Michael Sfard, a leading Israeli human rights lawyer in the prime of his career, came to NYU Law School last Thursday evening to give lawyers, law students and political activists from Students for Justice in Palestine (“SJP”) and Jewish Voice for Peace (“JVP”) a sense of what it is like now to fight for the rights of both Palestinians and dissenting Jews in Israel and the West Bank. The picture he painted was not pretty.
Sfard, the grandson of Holocaust survivors and the son of parents who were deported from Poland because of their pro-democracy activity, has for years represented Palestinians seeking relief from the confining constrictions of the occupation and Israeli activists and peace organizations like Peace Now and Breaking the Silence who protest and resist it.
Since 2006, Sfard said, “the atmosphere of human rights in Israel has become more violent and toxic.” When Israeli human rights activists responded in 2009 to Operation Cast Lead in Gaza by speaking outside Israel, they were considered traitors. Right wing monitoring organizations like NGO Monitor stepped up their targeting of Israeli peace and human rights organizations and their sources of financial support. In 2011, a settler from Kiryat Arba was indicted after calling for Sfard’s assassination in an Internet posting.
“We can no longer resist with complete freedom. One has to be brave to participate in non-violent dissent, and unfortunately there are many more decent than brave people. Israeli politicians are afraid,” and there have been a “tsunami of bills to close the democratic space available to us.”
As examples, Sfard noted that, last month, “the Knesset ordered the civil administration and army to commit a war crime,” authorizing the expropriation of private Palestinian land across the West Bank for the exclusive use of settlers. Under this “Regularization Law”, Palestinian land would be confiscated if Israelis have illegally built settlements or outposts upon it or have cultivated it. Thousands of Palestinian families stand to lose the right to their land under the new law.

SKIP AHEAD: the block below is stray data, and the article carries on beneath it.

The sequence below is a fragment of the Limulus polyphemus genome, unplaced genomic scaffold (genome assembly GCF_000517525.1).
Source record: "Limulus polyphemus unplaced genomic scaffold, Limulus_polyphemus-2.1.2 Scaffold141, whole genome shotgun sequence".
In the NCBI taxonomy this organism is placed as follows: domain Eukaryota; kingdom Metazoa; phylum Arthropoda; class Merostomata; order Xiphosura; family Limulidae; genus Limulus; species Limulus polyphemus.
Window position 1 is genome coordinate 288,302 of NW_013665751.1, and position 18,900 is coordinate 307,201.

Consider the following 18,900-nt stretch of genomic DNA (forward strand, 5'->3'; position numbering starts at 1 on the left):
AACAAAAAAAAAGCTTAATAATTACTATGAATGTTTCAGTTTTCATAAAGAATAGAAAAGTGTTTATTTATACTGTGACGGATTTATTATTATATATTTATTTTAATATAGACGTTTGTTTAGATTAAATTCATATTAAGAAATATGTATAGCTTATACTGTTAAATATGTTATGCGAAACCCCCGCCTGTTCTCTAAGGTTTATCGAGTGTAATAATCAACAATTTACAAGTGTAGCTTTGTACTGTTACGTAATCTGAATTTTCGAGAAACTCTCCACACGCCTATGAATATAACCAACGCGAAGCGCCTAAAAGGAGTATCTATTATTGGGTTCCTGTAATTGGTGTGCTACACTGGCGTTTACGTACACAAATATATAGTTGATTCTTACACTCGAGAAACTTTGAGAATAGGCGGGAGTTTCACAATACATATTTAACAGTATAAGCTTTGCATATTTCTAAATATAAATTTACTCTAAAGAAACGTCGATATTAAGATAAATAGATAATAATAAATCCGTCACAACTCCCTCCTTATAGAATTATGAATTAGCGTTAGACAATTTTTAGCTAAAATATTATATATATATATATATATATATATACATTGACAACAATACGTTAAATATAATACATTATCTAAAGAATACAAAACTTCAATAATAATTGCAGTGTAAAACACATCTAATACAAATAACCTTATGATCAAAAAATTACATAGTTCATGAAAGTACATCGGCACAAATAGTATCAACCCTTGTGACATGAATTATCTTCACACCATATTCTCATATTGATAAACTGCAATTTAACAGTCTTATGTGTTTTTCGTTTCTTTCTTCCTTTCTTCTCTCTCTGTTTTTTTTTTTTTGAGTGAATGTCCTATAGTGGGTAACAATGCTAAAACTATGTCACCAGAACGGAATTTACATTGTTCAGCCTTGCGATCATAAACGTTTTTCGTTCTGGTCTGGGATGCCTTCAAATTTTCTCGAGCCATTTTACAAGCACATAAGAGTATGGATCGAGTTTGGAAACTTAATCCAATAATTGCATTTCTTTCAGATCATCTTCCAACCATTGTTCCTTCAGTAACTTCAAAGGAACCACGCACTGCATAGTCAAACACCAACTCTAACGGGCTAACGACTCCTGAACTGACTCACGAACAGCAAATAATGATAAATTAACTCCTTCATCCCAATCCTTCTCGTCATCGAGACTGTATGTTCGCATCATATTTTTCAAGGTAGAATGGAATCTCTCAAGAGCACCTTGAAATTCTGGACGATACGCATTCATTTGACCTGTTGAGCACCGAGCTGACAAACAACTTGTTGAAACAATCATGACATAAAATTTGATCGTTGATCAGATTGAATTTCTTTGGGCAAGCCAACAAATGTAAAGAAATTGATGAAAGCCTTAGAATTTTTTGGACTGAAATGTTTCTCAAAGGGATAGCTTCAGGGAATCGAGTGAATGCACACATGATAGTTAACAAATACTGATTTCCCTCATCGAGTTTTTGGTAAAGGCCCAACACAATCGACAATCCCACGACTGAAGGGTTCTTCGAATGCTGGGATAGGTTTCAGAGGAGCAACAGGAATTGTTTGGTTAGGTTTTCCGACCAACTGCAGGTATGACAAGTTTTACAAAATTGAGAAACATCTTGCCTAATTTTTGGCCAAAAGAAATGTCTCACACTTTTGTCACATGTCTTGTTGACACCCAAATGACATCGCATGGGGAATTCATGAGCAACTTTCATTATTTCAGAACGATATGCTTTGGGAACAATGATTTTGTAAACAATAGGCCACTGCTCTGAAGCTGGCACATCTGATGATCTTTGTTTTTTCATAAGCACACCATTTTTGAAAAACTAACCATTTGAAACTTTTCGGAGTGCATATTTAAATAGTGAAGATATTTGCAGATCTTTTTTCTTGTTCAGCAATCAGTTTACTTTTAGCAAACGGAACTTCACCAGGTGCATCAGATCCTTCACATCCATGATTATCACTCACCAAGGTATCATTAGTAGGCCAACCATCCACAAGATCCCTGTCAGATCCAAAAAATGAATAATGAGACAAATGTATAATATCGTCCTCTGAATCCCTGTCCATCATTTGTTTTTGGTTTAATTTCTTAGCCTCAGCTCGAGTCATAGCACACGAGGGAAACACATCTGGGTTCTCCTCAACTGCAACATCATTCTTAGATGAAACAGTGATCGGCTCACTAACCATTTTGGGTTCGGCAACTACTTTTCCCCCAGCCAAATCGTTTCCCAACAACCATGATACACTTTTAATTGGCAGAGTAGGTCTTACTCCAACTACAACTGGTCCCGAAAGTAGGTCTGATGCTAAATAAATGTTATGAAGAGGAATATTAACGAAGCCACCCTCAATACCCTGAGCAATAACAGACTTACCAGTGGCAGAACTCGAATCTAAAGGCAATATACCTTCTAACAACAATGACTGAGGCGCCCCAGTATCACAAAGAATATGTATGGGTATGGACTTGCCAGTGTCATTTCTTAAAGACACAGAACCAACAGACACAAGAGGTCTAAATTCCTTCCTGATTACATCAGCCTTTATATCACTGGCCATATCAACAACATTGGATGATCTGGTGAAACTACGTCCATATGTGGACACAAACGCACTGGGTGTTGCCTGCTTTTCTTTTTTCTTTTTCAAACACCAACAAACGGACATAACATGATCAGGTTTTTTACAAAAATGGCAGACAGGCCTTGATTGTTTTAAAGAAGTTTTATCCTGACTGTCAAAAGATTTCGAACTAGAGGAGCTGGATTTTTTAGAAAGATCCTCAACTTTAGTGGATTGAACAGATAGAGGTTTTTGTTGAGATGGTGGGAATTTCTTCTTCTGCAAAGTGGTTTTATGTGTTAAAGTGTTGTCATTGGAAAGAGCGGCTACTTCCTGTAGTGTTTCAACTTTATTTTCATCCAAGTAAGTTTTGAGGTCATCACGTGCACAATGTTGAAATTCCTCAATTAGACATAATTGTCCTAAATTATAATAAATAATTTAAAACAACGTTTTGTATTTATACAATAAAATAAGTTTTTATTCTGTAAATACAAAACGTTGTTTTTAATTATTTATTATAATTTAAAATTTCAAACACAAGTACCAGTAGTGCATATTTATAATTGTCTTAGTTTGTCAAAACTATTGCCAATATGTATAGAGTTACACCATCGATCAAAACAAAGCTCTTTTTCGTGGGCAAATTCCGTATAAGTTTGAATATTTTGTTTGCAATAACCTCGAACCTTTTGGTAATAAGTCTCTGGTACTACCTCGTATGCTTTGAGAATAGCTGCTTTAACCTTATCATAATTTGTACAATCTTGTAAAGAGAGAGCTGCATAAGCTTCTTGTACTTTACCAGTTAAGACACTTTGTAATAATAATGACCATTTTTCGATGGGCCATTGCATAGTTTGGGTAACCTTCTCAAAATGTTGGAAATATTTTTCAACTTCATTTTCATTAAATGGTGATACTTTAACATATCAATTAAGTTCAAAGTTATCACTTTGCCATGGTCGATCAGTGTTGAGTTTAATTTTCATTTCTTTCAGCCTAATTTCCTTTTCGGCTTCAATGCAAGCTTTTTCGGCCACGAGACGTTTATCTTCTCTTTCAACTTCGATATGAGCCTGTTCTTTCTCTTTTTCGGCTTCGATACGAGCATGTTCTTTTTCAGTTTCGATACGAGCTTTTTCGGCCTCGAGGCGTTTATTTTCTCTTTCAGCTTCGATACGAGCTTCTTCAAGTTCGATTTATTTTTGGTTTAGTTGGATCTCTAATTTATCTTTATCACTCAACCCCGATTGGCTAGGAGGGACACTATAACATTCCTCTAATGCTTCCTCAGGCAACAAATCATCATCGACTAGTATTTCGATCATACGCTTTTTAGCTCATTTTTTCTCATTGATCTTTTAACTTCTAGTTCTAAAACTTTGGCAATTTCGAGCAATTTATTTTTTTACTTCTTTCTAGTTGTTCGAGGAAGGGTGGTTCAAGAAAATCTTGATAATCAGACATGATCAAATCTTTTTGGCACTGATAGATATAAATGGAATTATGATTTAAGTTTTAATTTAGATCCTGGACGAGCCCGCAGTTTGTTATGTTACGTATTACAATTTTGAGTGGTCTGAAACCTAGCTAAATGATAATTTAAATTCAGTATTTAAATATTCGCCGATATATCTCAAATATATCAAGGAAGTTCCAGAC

One of the interesting sidelights of his work is the question of whether to go to court to challenge such a law. On the one hand, Sfard said, there is a good chance the Israeli courts would strike it down. On the other hand, the passage of the law has increased the chances of intervention by the International Criminal Court (“ICC”), whose prosecutor is in the midst of a two or three year preliminary inquiry. The moral dilemma is whether to fight in the Israeli system to remedy the abuse to one’s individual clients – a fight which can sometimes help legitimize the abusive system itself, by cleaning up its worst aspects but leaving the occupation itself in place, for example – or whether to try to promote “regime change” of the abusive system – by leaving the most egregious parts in place to encourage outside intervention and pressure, like an ICC prosecution, or the growth of the Boycott, Divestment and Sanctions (“BDS”) Movement across the globe, which he thinks is of critical importance.
Because there is virtually “no left left” and democratic space is dwindling in an Israeli regime “which has abandoned all moral principles,” Sfard argued, “we must maintain dissenting voices” both within and outside the country. The Israeli government fears the perception of a “tightening ring” that both the ICC and BDS represents.
“Israelis think of themselves as people of the globalizing world,” and if it becomes more difficult abroad to say, “I am an Israeli,” that will ultimately have an impact on a “massive abusing machine” – as such machines never remain stable no matter how placid they appear on the surface. Sfard’s hope is that BDS and other outside pressure will help widen the cracks that he hopes his day-to-day human rights work is creating in a regime he hates, in the country he loves.